Poaching is a threat. Local communities don’t hunt for bush meat, but migrants from elsewhere do come into the area to poach. Sometimes we’ve had incidents of young village boys just spearing Hirola to test their skills, and people don’t know because they are unware of the status of the Hirola. Since the remaining Hirola are so few, the survival of a single individual matters.
How do the local clans and community elders view your conservation efforts? Is this community-based?
Most local people don’t know what conservation is. It is a new idea; something that evolved from somewhere else and often wrongly associated with outsiders. We’re trying to sell it, but it’s hard for local people to get onboard unless they see a tangible and sustainable benefit. Seeing is believing.
When one family benefits, it can change attitudes. Once you employ one individual, it’s like you’ve supported the whole family. Employing families and neighbors makes it real and community supported. The people here want to see progress and change, but it must be tangible. When I sit down and tell them this could be a potential tourist site one day, they can’t imagine it. It takes time.
I understand that some of the local Somali clans have a unique relationship to the Hirola and view them as almost mystical. Can you tell us a little more about that?
They think that the presence of Hirola in the land is an indicator of ecosystem health. When they see them, they think the livestock will do well and that there will be many births and abundant food. In this way, the Hirola is a good omen for the land. People also say it is a very shy, polite species – not worth killing it and taboo. It is believed they are good for the land and good for people.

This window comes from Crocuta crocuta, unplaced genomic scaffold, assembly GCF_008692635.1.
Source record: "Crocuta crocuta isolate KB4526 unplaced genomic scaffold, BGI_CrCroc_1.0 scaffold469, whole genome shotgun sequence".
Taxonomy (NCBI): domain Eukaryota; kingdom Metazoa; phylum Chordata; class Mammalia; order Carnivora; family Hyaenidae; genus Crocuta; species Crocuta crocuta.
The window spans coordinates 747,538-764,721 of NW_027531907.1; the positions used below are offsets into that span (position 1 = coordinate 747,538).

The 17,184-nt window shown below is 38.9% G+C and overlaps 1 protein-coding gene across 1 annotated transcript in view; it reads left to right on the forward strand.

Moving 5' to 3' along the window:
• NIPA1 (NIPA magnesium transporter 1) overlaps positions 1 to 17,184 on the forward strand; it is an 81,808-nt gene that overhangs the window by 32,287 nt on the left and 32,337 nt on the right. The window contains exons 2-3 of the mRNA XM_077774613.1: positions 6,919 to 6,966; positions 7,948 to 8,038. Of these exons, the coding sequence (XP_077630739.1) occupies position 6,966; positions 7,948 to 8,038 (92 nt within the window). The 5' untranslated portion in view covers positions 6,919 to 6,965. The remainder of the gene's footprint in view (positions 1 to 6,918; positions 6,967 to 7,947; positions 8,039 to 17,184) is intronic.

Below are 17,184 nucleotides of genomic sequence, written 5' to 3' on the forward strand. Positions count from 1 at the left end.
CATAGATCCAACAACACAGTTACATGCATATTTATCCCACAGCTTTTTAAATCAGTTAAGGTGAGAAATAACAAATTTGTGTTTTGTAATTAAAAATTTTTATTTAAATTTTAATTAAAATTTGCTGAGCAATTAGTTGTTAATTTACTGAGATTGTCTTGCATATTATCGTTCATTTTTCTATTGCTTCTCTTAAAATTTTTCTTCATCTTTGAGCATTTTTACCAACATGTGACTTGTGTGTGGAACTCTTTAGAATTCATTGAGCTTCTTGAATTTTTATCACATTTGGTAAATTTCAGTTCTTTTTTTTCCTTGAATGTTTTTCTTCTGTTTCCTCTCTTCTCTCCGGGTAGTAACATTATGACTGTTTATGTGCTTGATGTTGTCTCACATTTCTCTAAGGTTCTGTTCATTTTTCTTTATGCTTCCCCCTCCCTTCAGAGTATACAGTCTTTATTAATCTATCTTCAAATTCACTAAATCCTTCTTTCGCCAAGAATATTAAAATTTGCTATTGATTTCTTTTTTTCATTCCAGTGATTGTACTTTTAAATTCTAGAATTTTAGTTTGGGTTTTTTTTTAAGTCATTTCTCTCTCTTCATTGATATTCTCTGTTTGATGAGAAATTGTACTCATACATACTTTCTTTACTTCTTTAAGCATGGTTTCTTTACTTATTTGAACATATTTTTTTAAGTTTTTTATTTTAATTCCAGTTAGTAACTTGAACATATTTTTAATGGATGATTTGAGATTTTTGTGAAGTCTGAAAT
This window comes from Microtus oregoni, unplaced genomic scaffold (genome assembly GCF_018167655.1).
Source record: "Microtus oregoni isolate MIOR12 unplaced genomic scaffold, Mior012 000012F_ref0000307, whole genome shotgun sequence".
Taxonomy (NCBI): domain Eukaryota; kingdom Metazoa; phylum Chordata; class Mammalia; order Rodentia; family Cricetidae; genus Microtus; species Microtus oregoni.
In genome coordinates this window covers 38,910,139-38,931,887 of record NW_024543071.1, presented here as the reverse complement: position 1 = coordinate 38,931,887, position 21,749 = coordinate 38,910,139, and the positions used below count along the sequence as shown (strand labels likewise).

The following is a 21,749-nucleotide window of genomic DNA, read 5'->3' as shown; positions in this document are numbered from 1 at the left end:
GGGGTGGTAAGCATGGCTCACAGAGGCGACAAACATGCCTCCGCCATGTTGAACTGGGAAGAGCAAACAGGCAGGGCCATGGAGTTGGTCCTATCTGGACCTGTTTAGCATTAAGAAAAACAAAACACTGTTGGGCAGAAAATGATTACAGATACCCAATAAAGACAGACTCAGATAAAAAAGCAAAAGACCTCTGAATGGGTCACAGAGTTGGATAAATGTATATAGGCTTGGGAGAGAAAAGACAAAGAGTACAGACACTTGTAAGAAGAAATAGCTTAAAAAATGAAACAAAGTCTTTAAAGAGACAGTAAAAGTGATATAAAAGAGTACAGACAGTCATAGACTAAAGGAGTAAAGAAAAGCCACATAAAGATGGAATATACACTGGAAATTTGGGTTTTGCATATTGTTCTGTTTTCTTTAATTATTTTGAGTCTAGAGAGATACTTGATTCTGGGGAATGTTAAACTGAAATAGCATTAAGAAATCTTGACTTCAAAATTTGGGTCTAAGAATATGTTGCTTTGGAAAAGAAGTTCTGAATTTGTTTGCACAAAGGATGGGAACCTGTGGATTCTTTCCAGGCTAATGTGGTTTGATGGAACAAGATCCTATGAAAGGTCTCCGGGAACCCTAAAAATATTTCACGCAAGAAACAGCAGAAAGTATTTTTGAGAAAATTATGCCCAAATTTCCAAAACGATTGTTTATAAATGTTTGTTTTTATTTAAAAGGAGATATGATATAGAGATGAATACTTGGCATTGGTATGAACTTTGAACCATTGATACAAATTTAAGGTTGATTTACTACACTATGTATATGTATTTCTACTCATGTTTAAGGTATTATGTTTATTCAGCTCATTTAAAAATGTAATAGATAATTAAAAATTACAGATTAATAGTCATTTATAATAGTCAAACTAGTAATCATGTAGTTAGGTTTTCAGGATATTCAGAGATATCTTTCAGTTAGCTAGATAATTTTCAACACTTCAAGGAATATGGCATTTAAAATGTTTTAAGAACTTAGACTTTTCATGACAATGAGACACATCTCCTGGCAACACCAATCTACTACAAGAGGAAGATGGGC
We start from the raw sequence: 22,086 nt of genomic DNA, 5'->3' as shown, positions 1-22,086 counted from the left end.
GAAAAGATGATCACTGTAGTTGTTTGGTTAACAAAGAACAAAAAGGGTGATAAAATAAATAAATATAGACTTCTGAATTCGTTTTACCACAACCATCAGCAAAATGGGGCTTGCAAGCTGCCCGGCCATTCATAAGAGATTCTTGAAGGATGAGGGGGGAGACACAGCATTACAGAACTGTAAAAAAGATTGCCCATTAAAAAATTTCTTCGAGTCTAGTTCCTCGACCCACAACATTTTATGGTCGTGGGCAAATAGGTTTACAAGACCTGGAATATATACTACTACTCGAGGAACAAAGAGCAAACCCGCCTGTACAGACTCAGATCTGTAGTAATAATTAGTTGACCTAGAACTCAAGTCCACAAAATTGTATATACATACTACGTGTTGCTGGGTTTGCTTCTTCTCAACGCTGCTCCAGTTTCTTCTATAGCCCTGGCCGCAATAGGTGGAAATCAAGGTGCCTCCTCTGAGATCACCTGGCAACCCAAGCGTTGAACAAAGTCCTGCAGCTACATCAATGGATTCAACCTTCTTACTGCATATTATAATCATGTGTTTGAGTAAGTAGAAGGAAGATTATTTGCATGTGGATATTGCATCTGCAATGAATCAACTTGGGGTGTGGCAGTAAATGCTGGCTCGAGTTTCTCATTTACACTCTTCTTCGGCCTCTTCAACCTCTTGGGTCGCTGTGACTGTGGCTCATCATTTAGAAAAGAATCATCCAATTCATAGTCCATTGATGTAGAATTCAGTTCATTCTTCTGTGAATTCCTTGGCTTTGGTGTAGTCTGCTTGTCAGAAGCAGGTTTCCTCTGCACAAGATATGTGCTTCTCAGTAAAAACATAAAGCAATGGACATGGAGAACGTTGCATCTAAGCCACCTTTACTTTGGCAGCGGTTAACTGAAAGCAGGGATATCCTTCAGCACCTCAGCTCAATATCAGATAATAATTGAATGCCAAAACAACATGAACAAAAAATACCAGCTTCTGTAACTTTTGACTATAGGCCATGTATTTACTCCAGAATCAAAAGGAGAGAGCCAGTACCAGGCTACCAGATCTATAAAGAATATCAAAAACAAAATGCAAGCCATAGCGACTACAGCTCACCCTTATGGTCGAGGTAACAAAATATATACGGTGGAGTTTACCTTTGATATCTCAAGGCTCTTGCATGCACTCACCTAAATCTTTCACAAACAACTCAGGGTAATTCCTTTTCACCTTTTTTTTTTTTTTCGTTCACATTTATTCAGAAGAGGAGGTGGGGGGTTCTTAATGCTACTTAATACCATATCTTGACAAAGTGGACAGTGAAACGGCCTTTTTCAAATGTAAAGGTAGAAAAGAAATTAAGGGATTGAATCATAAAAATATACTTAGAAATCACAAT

The local Somali clans are also proud of the Hirola as their own. They protested the government from taking the Hirola to Tsavo National Park and won in the courts. The community said it should be protected here or nowhere. By taking this species and introducing it to Tsavo, it denies benefits to the community here.
You just completed your PhD at the University of Wyoming. What is next for you? How do you envision your Hirola conservation efforts 10 years from now?
My entire effort is just dedicated to conserving Hirola and restoring its habitat. I’ve already devoted a lot of effort to do it. The next step is to increase numbers and habitat for Hirola, and to effectively integrate the communities into the conservation effort to save the species. Next I’ll be going back to Kenya, and working with an experienced partner from the University of Utah on rangeland restoration. The researcher’s expertise is in restoration and wildlife-habitat interactions in the American West and in Africa. I want to incorporate lessons from that work into our Hirola range restoration efforts in Kenya.
In ten years, I want to see the Hirola population increase to at least 3,000 to 4,000 individuals, and see several hectares of land preserved for the species. If I see that happen, I could hand the reigns over to the next generation of conservationists. Conservation is hard work, but I know exactly what I need to do.
What makes you excited about this partnership with Rainforest Trust?
This is probably the biggest support I’ve received in the last 10 years. Rainforest Trust’s support has lifted the profile of what I’m doing. Already several organizations are saying congratulations on getting Rainforest Trust support. It is helping make a difference and giving greater hope and expectation that we can save the species. Additionally, strengthening a locally driven conservation program provides a new win-win situation for locals and the Hirola.
Rainforest Trust support is also helping bring in more skilled people and collaboration from outside to help local scientists like me. In addition, I have no doubt that this partnership will provide networking opportunities for us where we could learn from other projects. I’m excited for a new protected area. It all makes my face brighten up.
Header photo: For over a decade, Ali Abdullahi, Director of the Hirola Conservation Programme, has been fighting to protect the Hirola – the world’s most endangered antelope. Photo by Hirola Conservation Programme.